on behind him. Still, they're endearing kids from inner-city Boston
who bring a charmingly authentic "street" aesthetic to their dancing,
and I won't stop rooting for them. As I said last week, I love the
irony of their name as well!

My other favorite was JabbaWockeeZ performing to Omarion's "Ice Box."
There is something so arty, almost poetic about this group who don
white, almost opera-like face masks and all black clothing. Their
isolations, performed both in complicated floor work and standing,
were so crisp, every movement marked by wondrous clarity and
precision. And their routines, while not always telling actual
stories, are very evocative and expressive. At one point, the men
looked as if they were playing flutes, which mimicked both the music
and echoed the story told by the lyrics -- it was if they were
serenading their sweethearts who'd rejected them in a futile attempt
to win them back. The piece ended with their hands all in poignant
prayer-like position. They remind me of sympathetic tin men from
Wizard of Oz. They're simply beautiful in their understated, staccato

I also loved Live in Color, dancing to Black Eyed Peas's "Hey Mama."
Complaining during practice sessions that this was too slow a rhythm
for them, they seemed to accommodate by doubling up on the beats. This
is a team that, as the judges note, is heavy on the booty shakes,
which is fine -- those bent-kneed pelvic back and forth movements are
so much harder than they look and I have immense respect for anyone
who can do them at lightening speed like this team does -- if they want
to be known primarily as the booty-shaking team. If they didn't have
the guy with obvious ballet training who goes sailing across the floor
in gorgeous grand jetes or fascinates with multiple fouettes and
pirouettes, I'd say they should work on their versatility. But the
super-fast pelvic contractions and rollicking fun hip hop combined
with ballet guy's arty centerpiece theatrics make this group stand

KabaModern danced to Chris Brown's "Wall to Wall," with a lot of
versatility and clarity in their movement. They combined fun, fluid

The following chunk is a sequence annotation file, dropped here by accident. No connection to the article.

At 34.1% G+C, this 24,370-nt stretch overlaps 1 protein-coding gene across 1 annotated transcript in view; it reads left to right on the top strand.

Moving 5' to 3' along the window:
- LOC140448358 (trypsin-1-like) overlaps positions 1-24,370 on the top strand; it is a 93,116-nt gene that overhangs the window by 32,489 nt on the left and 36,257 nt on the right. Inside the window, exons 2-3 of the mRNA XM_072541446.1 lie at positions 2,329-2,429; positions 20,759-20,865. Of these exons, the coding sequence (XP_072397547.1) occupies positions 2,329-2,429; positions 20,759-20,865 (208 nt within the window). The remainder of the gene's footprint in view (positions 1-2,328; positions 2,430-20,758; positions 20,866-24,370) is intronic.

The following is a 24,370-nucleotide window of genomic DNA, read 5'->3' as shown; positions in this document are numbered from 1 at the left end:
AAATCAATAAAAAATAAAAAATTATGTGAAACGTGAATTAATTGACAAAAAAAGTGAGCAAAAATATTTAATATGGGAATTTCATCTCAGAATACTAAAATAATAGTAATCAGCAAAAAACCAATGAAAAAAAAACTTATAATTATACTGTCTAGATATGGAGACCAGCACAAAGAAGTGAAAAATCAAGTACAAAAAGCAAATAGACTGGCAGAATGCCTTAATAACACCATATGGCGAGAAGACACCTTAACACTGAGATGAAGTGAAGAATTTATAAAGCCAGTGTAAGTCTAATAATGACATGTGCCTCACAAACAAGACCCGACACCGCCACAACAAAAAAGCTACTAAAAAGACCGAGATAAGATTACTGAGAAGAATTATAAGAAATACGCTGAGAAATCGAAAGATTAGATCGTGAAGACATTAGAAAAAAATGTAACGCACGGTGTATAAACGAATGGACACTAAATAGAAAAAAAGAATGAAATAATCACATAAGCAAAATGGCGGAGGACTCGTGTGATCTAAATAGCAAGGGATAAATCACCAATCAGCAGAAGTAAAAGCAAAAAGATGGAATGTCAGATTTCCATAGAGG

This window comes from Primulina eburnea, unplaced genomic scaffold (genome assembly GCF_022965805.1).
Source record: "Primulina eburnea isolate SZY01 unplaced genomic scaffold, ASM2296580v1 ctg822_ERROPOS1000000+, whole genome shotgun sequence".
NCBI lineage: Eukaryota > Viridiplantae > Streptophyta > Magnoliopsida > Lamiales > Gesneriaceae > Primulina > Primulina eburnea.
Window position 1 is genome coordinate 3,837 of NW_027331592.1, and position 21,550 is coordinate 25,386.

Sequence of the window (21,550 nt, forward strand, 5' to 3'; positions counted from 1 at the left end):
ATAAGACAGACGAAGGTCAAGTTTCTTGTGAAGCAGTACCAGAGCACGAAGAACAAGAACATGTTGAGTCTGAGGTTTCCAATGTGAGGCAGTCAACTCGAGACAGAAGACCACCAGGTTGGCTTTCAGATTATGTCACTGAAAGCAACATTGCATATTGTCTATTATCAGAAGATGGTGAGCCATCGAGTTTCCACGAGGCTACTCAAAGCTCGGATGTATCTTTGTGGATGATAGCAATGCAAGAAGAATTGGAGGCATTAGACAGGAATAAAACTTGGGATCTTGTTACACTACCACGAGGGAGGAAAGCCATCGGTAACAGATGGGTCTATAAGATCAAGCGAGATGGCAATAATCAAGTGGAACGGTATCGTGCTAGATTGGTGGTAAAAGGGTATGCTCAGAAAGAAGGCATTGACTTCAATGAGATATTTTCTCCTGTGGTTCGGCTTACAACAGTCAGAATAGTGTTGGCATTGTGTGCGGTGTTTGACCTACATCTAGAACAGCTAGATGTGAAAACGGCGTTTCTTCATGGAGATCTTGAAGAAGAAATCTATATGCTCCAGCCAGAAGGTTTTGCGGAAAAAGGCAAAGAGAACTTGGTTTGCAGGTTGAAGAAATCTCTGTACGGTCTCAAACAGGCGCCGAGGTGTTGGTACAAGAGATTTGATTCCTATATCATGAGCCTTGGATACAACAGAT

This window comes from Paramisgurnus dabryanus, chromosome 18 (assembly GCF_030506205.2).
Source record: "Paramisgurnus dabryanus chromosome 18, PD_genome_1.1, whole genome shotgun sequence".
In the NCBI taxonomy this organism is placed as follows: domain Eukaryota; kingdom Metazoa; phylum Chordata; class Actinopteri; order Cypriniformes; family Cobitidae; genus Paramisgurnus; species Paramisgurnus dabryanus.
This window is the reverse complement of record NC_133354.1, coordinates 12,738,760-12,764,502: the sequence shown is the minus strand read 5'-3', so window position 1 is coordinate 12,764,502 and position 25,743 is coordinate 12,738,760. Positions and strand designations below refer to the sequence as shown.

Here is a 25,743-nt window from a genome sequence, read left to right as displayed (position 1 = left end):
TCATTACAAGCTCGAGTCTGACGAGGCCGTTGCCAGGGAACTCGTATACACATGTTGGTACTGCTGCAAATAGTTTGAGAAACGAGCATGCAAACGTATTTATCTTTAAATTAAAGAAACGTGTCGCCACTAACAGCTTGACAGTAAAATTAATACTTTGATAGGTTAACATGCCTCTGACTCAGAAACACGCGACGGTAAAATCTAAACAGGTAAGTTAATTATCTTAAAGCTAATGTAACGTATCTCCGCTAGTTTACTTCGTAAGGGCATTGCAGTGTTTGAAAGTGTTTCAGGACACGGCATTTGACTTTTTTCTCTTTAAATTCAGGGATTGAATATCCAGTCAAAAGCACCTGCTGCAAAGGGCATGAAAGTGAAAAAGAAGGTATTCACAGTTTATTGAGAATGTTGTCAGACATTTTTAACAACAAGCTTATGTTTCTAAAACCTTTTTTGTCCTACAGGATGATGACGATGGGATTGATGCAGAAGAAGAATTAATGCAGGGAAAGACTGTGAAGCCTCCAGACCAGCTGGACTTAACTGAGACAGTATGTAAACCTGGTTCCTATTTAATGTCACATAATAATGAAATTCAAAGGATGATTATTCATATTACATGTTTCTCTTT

hip hop, with great, very clear isolations, their signature move, and
even threw in some fun stepping, a dance that seems to be making a big
comeback. The crowd goes wild over this bunch.

BreakSk8 performed to Ciara's "Get Up," on skates of course. Their
practice footage was particularly funny, as they worried a great deal
about how they would successfully emulate the floor "humping" on
skates. As it turned out, they put little of that pelvic bumping and
grinding into the routine, probably smartly, focusing instead on
standing pelvic rolls and whole-body, wavy, "windmill"-looking
movements, and throwing in some of their signature tricks, including,
most thrillingly, one man's giant leap over several others lying on
the floor, crotches pointing upward, a trick Sparks amusingly referred
to as the "nutcracker". Judge Lil' Mama, while calling the windmill
messy, made sure to note that they're a very masculine group, which I
found interesting because I was thinking there was something a bit
feminine about them, but not at all in a bad way. Something about
their being up on skates gives a lot of their hip shaking, pelvic
swirling a kind of high-heeled sexiness. It marks them as different,
and different is nearly always good in my book.

Iconic also danced to Chris Brown, his video "Kiss Kiss" allowing them
to break out of their Broadway-esque charm to test their skills at
more hard-core hip hop. They succeeded, performing some great breaking
floor work with strong, athletic push-ups - and from the women instead
of the men no less! -- good isolations in which all were perfectly in
sync, and an impressive split by the leader with his back leg in
attitude (bent-knee) position and back reclined all the way to the
floor. I still prefer their more theater-like work, and to me this
routine wasn't all that memorable, but they successfully went out of
their element and showed they could be versatile.

Unlike judges on other shows, the judges here seem to be very nice,
having problems finding many negative things to say. That may be
because all the teams are good, but all very different, each having
their own idiosyncratic charm and unique wit. This makes for a
near-impossible contest, since you're basically pitting styles against
each other, and makes me wish there was another way to show dance on